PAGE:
Craft Monday: Writing Comedy

bigstock-reading-78632435_SMOur featured author from last week, Renci Denham, has a funny writing voice. By that we don’t mean weird funny, we mean ha-ha funny. Her writing voice is quirky, dry and at times sarcastic. We think she comes by it naturally. Check out her Q&A and you’ll see what we mean.

But what if you want to write “funny” but aren’t naturally funny? Is it something you can learn? We investigated some writing blogs/sites and found that some believe you can.
In this article from September 2012, PJ Reece of shares his notes and impressions from interviewing several comedians. In it he says humor isn’t necessarily funny; it’s a balance between plausible and implausible. It’s logical. It’s truthful.
Favorite quote: “Humor is about the bare-assed truth.

Conversely, in this post on, comic Leigh Anne Jasheway suggests thinking like a comedy writer can improve your writing. If comedy writing is your goal, however, Jasheway lays out ten points to help, from exposing yourself (not in a creepy way…she means sharing your writing in public forums), to putting yourself in the proper (playful) frame of mind when you sit down to write.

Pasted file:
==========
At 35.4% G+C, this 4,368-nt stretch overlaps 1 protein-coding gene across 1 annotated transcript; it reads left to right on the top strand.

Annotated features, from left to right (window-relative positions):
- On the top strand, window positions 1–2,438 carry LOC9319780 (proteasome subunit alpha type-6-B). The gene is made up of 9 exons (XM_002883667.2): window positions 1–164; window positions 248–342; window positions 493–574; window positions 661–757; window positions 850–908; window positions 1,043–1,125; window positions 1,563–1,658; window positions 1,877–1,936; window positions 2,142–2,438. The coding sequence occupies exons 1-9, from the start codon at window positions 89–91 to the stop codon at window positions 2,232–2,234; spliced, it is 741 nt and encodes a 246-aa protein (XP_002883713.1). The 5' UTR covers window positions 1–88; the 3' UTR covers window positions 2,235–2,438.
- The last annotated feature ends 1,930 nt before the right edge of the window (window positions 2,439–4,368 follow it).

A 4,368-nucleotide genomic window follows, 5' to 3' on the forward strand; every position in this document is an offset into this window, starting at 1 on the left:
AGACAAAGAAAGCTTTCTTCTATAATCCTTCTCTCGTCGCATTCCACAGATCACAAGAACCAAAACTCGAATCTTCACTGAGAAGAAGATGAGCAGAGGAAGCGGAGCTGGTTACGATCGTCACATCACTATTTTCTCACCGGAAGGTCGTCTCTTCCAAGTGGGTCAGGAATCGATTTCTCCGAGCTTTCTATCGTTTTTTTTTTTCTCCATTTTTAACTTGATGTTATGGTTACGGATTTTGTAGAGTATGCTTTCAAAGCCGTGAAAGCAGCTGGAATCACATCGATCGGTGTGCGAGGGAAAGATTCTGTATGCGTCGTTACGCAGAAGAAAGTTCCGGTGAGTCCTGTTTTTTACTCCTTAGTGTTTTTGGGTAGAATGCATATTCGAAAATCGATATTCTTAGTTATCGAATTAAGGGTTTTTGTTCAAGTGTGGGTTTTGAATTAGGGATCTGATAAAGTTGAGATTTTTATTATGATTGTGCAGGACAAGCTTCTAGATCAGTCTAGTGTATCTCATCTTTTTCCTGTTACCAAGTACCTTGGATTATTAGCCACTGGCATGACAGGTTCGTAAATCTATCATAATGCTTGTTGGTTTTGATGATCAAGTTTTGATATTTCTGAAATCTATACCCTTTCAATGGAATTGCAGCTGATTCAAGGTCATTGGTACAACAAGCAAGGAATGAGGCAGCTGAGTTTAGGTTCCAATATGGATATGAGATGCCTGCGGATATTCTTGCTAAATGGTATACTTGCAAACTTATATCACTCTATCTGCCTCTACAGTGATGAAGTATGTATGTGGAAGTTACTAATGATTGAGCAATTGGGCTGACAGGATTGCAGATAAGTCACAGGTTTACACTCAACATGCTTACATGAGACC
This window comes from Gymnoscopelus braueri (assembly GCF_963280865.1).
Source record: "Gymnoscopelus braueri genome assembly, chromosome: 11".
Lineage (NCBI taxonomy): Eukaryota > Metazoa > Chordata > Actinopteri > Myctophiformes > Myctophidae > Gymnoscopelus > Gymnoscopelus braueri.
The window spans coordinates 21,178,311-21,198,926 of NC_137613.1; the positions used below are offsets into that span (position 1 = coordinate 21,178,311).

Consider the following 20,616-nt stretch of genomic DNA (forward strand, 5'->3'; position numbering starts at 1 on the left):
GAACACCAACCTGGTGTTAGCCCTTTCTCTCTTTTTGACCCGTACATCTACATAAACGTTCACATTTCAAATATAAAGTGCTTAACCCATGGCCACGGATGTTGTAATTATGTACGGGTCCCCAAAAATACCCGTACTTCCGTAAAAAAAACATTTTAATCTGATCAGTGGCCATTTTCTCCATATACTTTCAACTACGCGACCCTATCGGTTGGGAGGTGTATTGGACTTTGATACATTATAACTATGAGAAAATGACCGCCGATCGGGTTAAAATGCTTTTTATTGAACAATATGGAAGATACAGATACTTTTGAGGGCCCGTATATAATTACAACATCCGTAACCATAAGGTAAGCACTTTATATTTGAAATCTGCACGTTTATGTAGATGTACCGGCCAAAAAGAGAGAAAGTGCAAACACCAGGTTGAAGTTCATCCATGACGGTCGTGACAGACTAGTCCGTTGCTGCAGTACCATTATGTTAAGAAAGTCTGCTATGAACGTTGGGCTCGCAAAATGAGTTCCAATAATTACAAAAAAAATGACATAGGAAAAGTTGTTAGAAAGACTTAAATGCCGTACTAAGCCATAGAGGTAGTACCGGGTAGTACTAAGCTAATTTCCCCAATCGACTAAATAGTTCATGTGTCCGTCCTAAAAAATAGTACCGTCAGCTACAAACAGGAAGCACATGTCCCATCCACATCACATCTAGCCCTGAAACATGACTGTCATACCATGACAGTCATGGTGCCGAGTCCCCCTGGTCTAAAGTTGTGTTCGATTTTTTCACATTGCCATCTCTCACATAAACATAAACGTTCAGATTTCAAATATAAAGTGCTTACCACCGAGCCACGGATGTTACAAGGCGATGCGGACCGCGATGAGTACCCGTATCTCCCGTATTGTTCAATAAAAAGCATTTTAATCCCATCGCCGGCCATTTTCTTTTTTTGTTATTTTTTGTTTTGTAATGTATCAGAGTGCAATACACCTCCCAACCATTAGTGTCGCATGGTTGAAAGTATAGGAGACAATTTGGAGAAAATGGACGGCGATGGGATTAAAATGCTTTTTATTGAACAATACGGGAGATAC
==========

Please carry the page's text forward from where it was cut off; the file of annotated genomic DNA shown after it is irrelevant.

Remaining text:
Favorite quote: “…the reckless act of trying to be funny can free any writer from the fear of taking chances and boost creativity in unexpected ways.”

A few years back, the authors at ran a series on comedy writing, starting with the “Four Commandments to Writing Funny” by Gen Y writer/blogger Paul Angone (of All Groan Up fame). In brief, his commandments tackle the necessity to offend, to observe the every-day, to play with clichés to use metaphors and similes.

Favorite quote: “Jerry Seinfeld wasn’t funny because he could do impersonations, or was overly animated or creative. He was funny because he told the truth about the mundane. He touched on those taboo simple subjects that we all experience but don’t realize.”